Show simple item record

dc.contributor.authorOzonoff, Alen_US
dc.contributor.authorWebster, Thomasen_US
dc.contributor.authorVieira, Veronicaen_US
dc.contributor.authorWeinberg, Janiceen_US
dc.contributor.authorOzonoff, Daviden_US
dc.contributor.authorAschengrau, Annen_US
dc.date.accessioned2011-12-29T22:21:55Z
dc.date.available2011-12-29T22:21:55Z
dc.date.copyright2005en_US
dc.date.issued2005-9-15en_US
dc.identifier.citationOzonoff, Al, Thomas Webster, Veronica Vieira, Janice Weinberg, David Ozonoff, Ann Aschengrau. "Cluster detection methods applied to the Upper Cape Cod cancer data" Environmental Health 4:19. (2005)en_US
dc.identifier.issn1476-069Xen_US
dc.identifier.urihttp://hdl.handle.net/2144/2579
dc.description.abstractBACKGROUND: A variety of statistical methods have been suggested to assess the degree and/or the location of spatial clustering of disease cases. However, there is relatively little in the literature devoted to comparison and critique of different methods. Most of the available comparative studies rely on simulated data rather than real data sets. METHODS: We have chosen three methods currently used for examining spatial disease patterns: the M-statistic of Bonetti and Pagano; the Generalized Additive Model (GAM) method as applied by Webster; and Kulldorff's spatial scan statistic. We apply these statistics to analyze breast cancer data from the Upper Cape Cancer Incidence Study using three different latency assumptions. RESULTS: The three different latency assumptions produced three different spatial patterns of cases and controls. For 20 year latency, all three methods generally concur. However, for 15 year latency and no latency assumptions, the methods produce different results when testing for global clustering. CONCLUSION: The comparative analyses of real data sets by different statistical methods provides insight into directions for further research. We suggest a research program designed around examining real data sets to guide focused investigation of relevant features using simulated data, for the purpose of understanding how to interpret statistical methods applied to epidemiological data with a spatial component.en_US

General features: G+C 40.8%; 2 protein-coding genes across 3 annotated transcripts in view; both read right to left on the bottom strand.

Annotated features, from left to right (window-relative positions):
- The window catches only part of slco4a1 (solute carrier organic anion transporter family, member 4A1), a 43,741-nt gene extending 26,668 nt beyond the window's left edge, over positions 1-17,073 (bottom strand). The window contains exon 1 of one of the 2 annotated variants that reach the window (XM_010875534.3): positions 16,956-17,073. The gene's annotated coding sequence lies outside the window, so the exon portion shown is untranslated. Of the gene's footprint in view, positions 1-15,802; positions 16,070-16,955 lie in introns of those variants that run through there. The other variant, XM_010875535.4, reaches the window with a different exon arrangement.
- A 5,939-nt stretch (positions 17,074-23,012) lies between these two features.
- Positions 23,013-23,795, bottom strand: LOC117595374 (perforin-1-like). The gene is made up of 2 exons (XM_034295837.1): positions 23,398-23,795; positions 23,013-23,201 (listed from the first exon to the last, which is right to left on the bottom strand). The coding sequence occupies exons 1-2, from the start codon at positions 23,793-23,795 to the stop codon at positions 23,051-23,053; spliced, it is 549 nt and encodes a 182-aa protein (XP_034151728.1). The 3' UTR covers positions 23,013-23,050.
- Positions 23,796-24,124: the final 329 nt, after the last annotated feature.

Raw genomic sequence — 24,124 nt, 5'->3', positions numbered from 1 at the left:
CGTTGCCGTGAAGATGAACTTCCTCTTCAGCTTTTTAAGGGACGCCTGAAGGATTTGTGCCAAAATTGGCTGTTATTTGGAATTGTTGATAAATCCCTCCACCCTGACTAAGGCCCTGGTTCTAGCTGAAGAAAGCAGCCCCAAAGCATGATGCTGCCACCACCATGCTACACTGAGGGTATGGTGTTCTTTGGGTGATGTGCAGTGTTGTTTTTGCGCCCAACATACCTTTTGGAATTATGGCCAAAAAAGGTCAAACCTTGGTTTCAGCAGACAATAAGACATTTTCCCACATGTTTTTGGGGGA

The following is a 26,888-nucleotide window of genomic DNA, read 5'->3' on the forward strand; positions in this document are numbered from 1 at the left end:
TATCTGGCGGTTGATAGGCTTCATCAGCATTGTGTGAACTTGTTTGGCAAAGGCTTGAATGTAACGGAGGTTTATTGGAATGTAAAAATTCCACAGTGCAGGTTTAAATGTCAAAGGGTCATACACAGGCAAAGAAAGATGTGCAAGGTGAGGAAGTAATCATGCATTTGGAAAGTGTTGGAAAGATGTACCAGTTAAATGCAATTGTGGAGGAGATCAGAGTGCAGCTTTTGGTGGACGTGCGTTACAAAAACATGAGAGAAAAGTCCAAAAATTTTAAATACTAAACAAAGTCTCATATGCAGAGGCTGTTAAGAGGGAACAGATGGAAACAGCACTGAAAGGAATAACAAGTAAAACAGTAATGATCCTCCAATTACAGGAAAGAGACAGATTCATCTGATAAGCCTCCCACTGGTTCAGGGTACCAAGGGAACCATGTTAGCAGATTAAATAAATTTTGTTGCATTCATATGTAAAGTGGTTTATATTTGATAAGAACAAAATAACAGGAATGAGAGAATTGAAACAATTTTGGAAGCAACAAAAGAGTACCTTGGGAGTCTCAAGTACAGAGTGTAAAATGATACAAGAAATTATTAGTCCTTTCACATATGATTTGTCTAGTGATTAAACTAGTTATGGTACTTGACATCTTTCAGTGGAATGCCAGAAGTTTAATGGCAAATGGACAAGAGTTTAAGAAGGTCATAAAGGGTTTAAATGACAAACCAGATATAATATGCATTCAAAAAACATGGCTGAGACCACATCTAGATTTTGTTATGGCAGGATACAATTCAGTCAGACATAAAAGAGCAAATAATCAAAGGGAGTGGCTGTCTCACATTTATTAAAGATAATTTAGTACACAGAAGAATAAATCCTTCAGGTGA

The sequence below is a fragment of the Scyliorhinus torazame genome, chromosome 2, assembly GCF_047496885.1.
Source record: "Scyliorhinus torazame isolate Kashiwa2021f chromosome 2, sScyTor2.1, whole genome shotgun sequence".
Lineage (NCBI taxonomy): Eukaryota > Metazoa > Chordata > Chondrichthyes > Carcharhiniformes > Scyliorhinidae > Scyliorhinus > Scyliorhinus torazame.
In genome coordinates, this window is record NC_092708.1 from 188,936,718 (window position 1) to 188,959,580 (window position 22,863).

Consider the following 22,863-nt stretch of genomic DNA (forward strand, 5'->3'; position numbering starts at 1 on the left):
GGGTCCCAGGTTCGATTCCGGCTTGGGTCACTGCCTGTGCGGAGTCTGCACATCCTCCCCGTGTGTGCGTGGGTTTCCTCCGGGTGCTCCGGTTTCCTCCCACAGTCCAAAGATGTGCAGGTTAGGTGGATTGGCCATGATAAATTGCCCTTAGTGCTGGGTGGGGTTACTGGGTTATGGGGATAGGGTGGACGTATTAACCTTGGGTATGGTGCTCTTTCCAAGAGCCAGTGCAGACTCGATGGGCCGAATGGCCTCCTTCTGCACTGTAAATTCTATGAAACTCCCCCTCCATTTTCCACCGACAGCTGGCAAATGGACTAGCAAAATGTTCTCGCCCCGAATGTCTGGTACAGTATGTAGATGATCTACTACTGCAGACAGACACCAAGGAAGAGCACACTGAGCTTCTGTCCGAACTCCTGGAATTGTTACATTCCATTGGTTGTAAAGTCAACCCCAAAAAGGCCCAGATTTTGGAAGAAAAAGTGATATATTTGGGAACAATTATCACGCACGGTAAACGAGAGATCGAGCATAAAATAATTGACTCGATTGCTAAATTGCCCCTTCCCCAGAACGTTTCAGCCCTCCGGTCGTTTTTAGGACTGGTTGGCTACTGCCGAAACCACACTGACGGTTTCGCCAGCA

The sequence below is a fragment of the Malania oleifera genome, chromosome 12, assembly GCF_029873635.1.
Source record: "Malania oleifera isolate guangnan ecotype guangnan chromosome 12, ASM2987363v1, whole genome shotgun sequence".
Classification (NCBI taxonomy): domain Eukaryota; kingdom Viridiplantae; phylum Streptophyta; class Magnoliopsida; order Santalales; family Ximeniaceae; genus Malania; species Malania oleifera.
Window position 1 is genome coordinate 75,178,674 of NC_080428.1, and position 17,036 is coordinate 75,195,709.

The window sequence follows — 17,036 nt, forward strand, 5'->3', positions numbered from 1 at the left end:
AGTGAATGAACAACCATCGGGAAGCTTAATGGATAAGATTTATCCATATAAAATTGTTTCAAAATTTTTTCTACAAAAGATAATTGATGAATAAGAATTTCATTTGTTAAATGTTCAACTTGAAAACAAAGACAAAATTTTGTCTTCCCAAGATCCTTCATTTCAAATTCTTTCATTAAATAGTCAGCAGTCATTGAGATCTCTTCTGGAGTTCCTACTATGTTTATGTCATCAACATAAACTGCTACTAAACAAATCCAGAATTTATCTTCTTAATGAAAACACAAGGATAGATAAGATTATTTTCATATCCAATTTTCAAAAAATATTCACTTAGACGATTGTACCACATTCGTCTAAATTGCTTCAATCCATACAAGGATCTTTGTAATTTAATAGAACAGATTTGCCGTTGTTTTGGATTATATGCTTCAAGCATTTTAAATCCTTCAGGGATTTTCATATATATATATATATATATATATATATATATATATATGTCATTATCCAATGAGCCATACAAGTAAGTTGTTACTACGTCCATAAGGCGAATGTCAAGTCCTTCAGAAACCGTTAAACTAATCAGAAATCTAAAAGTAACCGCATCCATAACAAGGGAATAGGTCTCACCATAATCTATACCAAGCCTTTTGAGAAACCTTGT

dc.description.sponsorshipNational Institutes of Health (RO1-AI28076); National Library of Medicine (RO1-LM007677); Superfund Basic Research Program (5P42ES 07381)en_US
dc.language.isoenen_US
dc.publisherBioMed Centralen_US
dc.rightsCopyright 2005 Ozonoff et al; licensee BioMed Central Ltd. This is an Open Access article distributed under the terms of the Creative Commons Attribution 2.0 License (http://creativecommons.org/licenses/by/2.0), which permits unrestricted use, distribution, and reproduction in any medium, provided the original work is properly cited.en_US
dc.rights.urihttp://creativecommons.org/licenses/by/2.0en_US
dc.titleCluster Detection Methods Applied to the Upper Cape Cod Cancer Dataen_US
dc.typearticleen_US
dc.identifier.doi10.1186/1476-069X-4-19en_US
dc.identifier.pubmedid16164750en_US
dc.identifier.pmcid1242352en_US


Files in this item

This item appears in the following Collection(s)

Show simple item record

Copyright 2005 Ozonoff et al; licensee BioMed Central Ltd. This is an Open Access article distributed under the terms of the Creative Commons Attribution 2.0 License (http://creativecommons.org/licenses/by/2.0), which permits unrestricted use, distribution, and reproduction in any medium, provided the original work is properly cited.
Except where otherwise noted, this item's license is described as Copyright 2005 Ozonoff et al; licensee BioMed Central Ltd. This is an Open Access article distributed under the terms of the Creative Commons Attribution 2.0 License (http://creativecommons.org/licenses/by/2.0), which permits unrestricted use, distribution, and reproduction in any medium, provided the original work is properly cited.